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I'm reading a book about papier mache, and I found a recipe for gesso. It's gypsum and rabbit skin size. But what is rabbit skin size?? Is it a kind of glue made of skin?
Yes, but you don't need it! Gesso is an old fashioned sealer. Emulsion paint is just about the best you can use on your papier mache ready for painting. As an animal lover and a vegetarian I find the thought of using it abhorrent so never would anyway, but there really is no need! )
I fully agree with Jackie
I use Emulsion all the time, I live now in Canada here it is called Latex
Should you want to try making your own "Gesso" though you may find the following recipe of interest WITHOUT the rabbit skin size!!
Take good quality plaster of paris mix with water adding 3 times the the ammount of water than for normal plaster. Let this settle
you will now have the plaster settled on the bottom, pour off the water and with the remaining plaster add 2/3 white glue to 1/3 plaster sediment, gesso is used to give a smooth porcelain finish, you need to apply several coats sanding each one before applying the next until you have a smooth glass like finish that can be painted in the normal way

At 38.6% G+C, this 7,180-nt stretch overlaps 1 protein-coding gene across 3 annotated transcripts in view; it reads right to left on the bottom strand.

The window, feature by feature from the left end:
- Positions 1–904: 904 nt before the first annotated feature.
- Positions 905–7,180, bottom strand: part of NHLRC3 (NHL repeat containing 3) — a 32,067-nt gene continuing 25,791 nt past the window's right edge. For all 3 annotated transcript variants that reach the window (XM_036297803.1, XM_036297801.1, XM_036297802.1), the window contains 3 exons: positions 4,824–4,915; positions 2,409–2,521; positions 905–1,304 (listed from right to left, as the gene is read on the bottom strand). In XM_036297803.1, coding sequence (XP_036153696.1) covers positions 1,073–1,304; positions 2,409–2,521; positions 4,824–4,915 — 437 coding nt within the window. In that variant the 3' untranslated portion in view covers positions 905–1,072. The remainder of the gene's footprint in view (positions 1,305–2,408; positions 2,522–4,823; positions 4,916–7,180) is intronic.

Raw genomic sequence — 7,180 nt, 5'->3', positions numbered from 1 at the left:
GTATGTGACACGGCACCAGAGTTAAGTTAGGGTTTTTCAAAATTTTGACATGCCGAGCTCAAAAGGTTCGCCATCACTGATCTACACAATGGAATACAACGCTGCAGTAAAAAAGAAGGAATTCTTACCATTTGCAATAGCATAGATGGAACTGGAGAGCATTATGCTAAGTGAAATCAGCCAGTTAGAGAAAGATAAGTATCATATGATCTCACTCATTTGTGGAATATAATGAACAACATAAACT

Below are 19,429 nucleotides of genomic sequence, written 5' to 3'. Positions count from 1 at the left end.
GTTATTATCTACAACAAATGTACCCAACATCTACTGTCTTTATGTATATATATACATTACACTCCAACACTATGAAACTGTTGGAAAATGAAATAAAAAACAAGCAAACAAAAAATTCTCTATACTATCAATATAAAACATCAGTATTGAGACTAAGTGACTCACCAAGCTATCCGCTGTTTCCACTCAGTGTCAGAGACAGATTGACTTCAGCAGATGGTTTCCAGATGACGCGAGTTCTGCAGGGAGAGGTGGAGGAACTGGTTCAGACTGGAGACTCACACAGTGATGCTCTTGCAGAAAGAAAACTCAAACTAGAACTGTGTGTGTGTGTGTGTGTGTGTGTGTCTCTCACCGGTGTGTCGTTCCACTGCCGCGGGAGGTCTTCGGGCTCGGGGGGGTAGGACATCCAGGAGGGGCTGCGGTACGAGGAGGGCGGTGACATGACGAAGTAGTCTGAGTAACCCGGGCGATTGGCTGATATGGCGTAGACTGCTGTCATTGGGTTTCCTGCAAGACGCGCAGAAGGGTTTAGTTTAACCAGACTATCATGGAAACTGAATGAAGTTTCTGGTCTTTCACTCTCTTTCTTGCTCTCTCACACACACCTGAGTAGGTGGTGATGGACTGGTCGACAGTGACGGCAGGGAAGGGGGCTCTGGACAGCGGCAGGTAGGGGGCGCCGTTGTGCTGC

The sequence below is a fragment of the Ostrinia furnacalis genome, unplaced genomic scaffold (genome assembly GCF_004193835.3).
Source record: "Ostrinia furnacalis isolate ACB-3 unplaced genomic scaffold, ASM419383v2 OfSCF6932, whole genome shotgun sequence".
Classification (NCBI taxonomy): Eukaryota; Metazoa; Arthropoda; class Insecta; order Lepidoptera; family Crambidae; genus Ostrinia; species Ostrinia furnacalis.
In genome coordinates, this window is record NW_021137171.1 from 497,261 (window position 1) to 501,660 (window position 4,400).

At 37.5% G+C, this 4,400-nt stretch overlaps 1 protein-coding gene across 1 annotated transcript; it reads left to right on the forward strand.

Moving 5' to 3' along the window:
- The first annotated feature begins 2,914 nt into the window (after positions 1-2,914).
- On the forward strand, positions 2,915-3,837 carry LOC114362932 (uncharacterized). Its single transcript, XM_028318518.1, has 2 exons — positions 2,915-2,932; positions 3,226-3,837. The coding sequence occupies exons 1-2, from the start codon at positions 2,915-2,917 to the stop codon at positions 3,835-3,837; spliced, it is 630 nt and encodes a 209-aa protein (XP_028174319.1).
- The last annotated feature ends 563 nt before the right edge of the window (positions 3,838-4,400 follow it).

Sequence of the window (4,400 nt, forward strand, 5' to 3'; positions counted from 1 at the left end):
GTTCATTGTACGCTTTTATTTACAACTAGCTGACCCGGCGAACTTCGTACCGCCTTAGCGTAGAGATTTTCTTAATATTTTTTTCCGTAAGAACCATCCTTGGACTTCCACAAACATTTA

Hoping this helps
Hi Jackie and Terry!
So, emulsion is latex, but what would that be in Dutch... Is it the kind of paint you put on walls, what we call latex overhere, or is the kind of paint you put under the 'normal' paint, as a preparation?
And plaster of paris is gypsum, gips in Dutch? That would be the white stuff you can pour out to make molds and objects with?
And with the recipe you gave me Terry, how long does it stay 'usable'? Am I right thinking that since you let it settle in water it won't get hard again, only if the white glue dries up?
Questions, questions, questions. )) I've tried wallpaint once, and it was too brittle, and I'm using the preparation paint now, but it doesn't really build up a real layer as I liked with the wallpaint. So I'm going to try your gesso recipe soon. I still need to buy some white glue.
Emulsion/Latex is the interior wall paint. It is water based so you can thin it with a little water if is too thick. Occasionally I water down the first coat a bit, then put the second coat on neat. Different makes of paint vary in how thick they are - some are like a *jelly*! (Thixotropic paint it is called here in the UK) This usually needs thinning.